At this point, you have the basic SEO knowledge to dive into the SEO Blueprint…

Phase 1: The Foundation

Like building a house, you must start by laying a strong foundation for SEO. And it starts by optimizing for the buying-intent (BoFu) keywords.

For many (probably most) businesses, this will require building new product, service, and category pages that you may not already have on your website. For example, if people are searching for a specific service and you don’t currently have a page dedicated for that service, then you’ll need to build that page.

You’ll know you’ve completed phase 1 when you have built and optimized pages for all of the relevant buying-intent keywords for your business.

Many people I talk to mistakenly believe this is the end of the road for SEO work… However, the reality is that this is just the tip of the iceberg!

Phase 2: Building Up and Up and Up…

As mentioned above, Phase 1 work has a start and finish because you likely have a finite number of product and service pages to optimize. Of course, when you introduce a new product or service, you’ll need to restart at Phase 1 each time.

In contrast, Phase 2 can likely go on forever. To understand why, we need to take a closer look at the pages you’ll optimize for research-intent keywords. The informational pages you’ll need to build fall into two distinct groups:

  1. Evergreen pages – This is information that does not change much over time. For example, a guide highlighting massage techniques for back pain would be an evergreen page. The content will not need to be updated much every year unless a brand new technique is introduced. Generally I recommend building a “Resource Center” section on your website where these pages will be published.
  2. Time-sensitive pages – This is information that will only be relevant for a specific period of time. For example, an article about an upcoming massage class you’ll be teaching will only be relevant before the class starts. Blog articles work well for this type of content.

The sheer volume of relevant research-intent keywords (remember the large top of the funnel) means most businesses will never create all the evergreen opportunities, which is one reason Phase 2 lasts so long. Plus, there will always be opportunities to publish time-sensitive content.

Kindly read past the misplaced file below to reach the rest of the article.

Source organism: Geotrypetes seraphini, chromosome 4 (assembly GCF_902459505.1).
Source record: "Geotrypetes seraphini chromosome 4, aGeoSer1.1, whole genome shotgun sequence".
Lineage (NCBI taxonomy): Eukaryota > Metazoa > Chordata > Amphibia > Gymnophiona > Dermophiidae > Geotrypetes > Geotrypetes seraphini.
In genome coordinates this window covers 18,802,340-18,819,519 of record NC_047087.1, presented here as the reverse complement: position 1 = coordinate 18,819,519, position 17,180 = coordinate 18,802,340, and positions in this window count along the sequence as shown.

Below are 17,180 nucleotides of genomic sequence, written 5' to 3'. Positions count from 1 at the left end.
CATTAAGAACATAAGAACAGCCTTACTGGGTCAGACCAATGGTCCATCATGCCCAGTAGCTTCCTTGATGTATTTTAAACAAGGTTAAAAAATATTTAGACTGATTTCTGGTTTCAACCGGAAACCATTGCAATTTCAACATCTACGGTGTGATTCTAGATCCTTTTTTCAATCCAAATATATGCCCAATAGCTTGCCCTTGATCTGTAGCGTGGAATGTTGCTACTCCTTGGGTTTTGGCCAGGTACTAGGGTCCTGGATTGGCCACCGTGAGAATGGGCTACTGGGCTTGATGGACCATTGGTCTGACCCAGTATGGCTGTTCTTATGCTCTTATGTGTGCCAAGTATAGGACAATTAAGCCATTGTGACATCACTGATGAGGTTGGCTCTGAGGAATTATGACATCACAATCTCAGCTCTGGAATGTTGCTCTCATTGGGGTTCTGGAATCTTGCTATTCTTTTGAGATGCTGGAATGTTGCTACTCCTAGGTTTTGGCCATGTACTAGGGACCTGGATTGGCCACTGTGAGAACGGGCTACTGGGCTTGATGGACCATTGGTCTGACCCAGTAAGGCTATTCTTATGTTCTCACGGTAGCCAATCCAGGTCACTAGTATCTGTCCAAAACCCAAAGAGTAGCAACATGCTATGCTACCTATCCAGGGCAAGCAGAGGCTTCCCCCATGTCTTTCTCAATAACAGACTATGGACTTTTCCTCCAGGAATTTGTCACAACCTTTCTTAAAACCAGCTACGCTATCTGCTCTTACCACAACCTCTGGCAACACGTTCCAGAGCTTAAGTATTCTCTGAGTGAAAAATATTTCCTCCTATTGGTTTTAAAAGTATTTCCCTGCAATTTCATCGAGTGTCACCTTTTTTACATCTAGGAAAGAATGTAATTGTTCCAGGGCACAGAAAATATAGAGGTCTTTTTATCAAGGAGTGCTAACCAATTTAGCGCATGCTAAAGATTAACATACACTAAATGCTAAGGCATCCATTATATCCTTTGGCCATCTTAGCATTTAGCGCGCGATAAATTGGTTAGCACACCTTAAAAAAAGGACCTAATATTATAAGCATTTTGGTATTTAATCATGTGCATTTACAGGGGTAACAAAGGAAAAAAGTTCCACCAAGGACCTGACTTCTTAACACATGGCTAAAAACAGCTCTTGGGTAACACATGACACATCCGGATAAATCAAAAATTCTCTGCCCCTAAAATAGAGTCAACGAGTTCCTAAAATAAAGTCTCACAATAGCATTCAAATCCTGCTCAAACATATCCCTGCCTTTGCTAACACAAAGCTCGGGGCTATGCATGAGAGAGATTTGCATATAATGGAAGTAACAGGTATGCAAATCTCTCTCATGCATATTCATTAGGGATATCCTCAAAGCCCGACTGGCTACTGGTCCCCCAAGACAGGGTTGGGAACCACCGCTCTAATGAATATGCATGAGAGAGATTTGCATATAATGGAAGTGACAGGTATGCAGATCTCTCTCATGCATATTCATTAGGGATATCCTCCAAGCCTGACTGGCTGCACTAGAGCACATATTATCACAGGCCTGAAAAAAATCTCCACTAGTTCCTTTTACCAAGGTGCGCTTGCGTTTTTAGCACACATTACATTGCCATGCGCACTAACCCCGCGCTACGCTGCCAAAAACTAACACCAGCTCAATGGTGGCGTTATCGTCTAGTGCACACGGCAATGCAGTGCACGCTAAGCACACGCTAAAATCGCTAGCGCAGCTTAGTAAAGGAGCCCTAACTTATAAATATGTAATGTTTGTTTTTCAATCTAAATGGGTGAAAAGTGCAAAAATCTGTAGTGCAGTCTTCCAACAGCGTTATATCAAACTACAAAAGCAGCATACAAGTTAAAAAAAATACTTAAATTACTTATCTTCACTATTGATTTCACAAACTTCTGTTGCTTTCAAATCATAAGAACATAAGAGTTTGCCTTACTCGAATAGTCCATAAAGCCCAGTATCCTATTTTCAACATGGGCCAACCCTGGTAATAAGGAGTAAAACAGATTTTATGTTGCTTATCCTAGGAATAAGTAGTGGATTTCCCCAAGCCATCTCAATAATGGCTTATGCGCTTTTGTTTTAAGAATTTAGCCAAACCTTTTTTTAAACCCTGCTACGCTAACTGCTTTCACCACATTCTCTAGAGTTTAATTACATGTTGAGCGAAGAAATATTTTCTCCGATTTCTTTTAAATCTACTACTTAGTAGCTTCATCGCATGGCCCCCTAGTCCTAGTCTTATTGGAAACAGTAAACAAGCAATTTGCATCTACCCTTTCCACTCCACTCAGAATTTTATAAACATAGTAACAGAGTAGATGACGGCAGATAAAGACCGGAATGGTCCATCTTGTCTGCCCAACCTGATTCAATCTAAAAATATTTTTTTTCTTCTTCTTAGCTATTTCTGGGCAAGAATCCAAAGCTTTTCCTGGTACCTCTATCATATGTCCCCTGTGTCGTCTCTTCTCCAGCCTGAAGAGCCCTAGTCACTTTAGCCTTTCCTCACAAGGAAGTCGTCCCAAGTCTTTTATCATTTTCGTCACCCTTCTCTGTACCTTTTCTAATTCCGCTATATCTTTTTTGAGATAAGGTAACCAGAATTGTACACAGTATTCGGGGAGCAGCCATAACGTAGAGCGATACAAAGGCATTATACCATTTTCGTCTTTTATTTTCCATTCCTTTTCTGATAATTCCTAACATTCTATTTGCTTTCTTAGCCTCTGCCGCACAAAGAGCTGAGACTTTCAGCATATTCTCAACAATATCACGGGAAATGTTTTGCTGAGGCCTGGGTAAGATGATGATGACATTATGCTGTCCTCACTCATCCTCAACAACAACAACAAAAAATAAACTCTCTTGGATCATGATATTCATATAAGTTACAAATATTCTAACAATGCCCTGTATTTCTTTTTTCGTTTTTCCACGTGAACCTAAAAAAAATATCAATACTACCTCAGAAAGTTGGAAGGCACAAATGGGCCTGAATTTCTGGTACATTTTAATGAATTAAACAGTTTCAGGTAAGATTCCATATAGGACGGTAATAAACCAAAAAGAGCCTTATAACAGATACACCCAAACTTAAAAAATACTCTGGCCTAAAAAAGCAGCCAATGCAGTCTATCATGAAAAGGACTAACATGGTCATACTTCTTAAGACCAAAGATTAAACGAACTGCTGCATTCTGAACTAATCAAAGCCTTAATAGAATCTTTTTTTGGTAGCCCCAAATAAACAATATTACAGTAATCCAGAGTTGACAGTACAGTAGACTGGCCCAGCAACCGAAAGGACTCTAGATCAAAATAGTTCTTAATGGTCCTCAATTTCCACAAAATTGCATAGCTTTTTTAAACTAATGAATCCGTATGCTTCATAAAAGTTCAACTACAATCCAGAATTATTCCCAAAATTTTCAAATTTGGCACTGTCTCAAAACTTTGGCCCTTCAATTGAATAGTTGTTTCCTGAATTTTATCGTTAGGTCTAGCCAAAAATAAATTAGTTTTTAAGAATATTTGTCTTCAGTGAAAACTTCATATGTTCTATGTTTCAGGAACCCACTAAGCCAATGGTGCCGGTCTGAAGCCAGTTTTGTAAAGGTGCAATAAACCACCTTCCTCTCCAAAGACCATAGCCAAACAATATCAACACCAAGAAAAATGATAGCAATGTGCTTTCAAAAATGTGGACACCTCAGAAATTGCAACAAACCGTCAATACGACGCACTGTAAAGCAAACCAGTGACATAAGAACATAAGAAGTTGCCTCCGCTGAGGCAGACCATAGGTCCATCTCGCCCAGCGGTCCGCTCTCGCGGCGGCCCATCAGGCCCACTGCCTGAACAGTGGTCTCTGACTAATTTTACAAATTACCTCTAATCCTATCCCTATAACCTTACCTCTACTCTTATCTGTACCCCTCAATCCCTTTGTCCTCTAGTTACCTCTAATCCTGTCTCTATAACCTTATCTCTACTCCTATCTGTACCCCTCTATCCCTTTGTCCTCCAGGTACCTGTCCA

As you build more and more of these pages, you’ll have more opportunities to rank in the search results and also more opportunities for other websites to link to your pages. This is how SEO traffic can start to snowball over time.

Now you may be wondering, how do you convert research-intent traffic into leads and sales? The reality is that those prospective customers aren’t ready to buy and an informational article isn’t going to do a great job selling.

That brings us to the final key takeaway of this article…

Your Offer Must Match the Search Intent

When you’re in Phase 1 optimizing product and service pages for buying-intent (BoFu) keywords, then your offer is going to be to buy or inquire about your product or service. In this case you know the prospective customer is ready to buy, so it makes sense to present your sales offer.

However, when you’re in Phase 2 optimizing informational pages for research-intent (ToFu) keywords, then you’re not likely going to convert with the same offer. Remember, these prospective customers aren’t ready to pull the trigger and buy yet. That means you’re better off presenting a free offer in exchange for an email address.

For e-commerce businesses, coupons are a great option to collect email addresses. For other businesses, you may need to be more creative by offering a guide, checklist, demo, or something else with enough perceived value that a prospective customer will happily give you her email address in exchange. From there, you can use email marketing to follow up, educate, and nurture until those prospective customers are ready to buy. And who do you think they’ll go to when they’re ready to buy? :)

Scroll up and take another look at the marketing funnel. The largest part of the funnel is at the top where prospective customers are searching research-intent keywords. If you’re only optimizing for buying-intent keywords, then you’re missing the largest part of your market!

To cast the widest net, you need to complete both Phase 1 and Phase 2 of SEO. Start by optimizing your product and service pages. Then build relevant informational pages, a compelling free offer, and an email marketing program.